Charles F. Feeney has given away $7.5Â billion. That's $7.5 b-i-l-l-i-o-n, with a b. And, unlikeÂ other billionaires who grace our airwaves and have put their names on the sides of countless buildings, most of us have never heard of Feeney.
But, how is this possible? In a world where it sometimes seems like the more money you have, the louder your voice, Charles F. Feeney has quietly and in his own way changed the world.
Feeney, a self-made entrepreneur, started from humble beginnings in New Jersey. He servedÂ as a radio operator for the U.S. Air Force, enabling him to attendÂ Cornell University onÂ the G.I Bill. After graduation he and a buddy soldÂ liquor to sailors. This led to the formation of his wildly successful company that eventually ran airport duty-free stores across the globe.
InÂ 1982, FeeneyÂ started Atlantic Philanthropies to facilitate the giving away of the hugeÂ fortune he had amassedÂ from his duty-free stores and prudent investments. Through Atlantic, Feeney has funded education, medical care, immigration reform, criminal justice advocacy and peace-building initiatives.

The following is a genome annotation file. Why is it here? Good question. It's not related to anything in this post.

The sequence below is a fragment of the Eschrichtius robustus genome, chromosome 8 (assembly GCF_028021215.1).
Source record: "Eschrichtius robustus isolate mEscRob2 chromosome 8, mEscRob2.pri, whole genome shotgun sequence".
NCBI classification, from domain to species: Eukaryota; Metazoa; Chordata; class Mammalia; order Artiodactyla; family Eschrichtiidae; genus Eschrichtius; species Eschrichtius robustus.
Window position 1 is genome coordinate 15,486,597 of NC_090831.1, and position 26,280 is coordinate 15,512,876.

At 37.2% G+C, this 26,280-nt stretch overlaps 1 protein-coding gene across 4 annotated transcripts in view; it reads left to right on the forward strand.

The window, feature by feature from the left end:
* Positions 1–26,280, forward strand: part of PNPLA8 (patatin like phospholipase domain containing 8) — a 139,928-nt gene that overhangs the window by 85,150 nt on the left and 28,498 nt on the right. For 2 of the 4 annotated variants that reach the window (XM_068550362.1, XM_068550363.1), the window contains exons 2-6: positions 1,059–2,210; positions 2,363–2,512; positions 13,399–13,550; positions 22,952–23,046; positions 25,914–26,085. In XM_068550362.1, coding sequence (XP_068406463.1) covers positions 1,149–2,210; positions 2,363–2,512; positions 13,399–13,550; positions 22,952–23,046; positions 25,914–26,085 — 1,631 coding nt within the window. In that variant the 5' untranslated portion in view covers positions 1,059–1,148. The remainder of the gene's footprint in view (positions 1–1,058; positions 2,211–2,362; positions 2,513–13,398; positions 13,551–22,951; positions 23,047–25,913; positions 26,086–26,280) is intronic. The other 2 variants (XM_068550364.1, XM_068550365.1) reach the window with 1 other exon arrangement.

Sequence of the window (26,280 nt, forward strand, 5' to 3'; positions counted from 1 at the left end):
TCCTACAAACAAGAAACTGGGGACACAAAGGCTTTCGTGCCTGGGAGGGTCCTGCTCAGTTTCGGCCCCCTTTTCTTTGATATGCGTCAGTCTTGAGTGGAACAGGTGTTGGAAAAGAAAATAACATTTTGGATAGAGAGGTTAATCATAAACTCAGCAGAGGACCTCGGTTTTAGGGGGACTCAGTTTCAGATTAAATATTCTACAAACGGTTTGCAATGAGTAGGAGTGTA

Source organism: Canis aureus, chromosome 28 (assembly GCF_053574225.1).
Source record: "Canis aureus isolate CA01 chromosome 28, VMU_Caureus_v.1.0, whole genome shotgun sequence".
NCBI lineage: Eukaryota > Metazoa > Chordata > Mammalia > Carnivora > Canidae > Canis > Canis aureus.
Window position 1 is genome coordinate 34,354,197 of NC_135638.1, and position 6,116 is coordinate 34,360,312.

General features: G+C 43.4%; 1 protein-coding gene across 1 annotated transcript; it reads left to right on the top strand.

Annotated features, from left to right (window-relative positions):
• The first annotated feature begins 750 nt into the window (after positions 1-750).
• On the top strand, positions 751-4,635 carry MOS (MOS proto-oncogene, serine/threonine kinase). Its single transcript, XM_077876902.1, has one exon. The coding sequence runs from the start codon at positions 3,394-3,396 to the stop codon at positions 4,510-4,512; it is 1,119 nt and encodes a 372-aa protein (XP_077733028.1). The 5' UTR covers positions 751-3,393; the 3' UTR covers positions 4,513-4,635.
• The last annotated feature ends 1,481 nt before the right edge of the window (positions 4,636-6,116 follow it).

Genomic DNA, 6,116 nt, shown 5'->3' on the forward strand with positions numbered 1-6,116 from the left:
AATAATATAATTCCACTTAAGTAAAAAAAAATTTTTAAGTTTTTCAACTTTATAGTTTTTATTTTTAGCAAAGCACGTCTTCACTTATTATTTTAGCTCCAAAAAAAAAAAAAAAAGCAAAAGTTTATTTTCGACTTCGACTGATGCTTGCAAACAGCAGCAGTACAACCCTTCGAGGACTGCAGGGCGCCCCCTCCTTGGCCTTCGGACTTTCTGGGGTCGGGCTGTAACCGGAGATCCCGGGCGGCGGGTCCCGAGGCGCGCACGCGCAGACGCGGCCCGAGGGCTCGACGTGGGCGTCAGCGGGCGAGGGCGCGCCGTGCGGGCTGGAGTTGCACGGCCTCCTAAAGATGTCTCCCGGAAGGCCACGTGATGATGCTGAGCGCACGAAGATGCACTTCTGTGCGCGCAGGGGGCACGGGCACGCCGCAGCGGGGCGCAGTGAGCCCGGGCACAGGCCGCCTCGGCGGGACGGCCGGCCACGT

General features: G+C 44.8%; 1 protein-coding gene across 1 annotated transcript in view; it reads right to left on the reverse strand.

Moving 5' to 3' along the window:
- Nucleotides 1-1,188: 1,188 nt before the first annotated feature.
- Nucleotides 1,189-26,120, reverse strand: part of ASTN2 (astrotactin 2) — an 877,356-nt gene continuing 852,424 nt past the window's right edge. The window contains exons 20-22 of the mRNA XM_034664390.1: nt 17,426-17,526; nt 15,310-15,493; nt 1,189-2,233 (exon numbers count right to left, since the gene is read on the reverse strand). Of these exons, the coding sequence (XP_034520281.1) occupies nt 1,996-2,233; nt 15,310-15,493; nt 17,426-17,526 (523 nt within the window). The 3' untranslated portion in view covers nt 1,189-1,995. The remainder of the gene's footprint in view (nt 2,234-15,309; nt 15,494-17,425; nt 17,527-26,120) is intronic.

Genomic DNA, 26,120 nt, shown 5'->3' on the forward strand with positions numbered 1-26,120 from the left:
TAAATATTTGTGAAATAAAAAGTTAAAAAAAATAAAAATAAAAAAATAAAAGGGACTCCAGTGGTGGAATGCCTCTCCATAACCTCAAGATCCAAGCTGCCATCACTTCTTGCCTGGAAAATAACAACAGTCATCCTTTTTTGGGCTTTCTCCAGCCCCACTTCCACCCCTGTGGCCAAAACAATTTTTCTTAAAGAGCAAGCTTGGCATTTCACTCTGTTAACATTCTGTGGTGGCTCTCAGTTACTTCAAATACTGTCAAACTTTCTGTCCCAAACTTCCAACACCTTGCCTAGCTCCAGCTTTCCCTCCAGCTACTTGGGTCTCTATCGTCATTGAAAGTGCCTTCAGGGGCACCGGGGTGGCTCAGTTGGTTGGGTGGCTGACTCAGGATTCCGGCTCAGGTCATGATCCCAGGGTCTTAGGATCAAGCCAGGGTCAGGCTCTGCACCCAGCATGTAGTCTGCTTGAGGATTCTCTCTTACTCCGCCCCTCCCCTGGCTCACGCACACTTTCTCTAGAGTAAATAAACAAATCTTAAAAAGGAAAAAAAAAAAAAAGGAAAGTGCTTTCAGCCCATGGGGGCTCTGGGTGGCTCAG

In fact, Feeney's money has facilitated the end to armed conflicts in Northern Ireland and South Africa, supported marriage equality campaigns, helped to end teenage death penalty convictions and pushed health care reform. His money has built anÂ engineering research facilityÂ in New York City and a medical campus in San Francisco. And yet, he asks for no recognition, no naming rights, no publicity.
Never one to boast his success or showcase his philanthropy, in 2012 heÂ told The New York Times simply, "When you've got the money, you spend it. When you've spent it all, let someone else get going and spend theirs.â
And, it seems at 85, Feeney has finally and thoughtfully spent it all. Last month, Feeney and Atlantic made their lastÂ contribution, giving $7 million toÂ The Cornell Tradition, a scholarshipÂ programÂ to support community service-minded students. A fittingÂ final donationÂ from a man who has dedicated his life to helping others.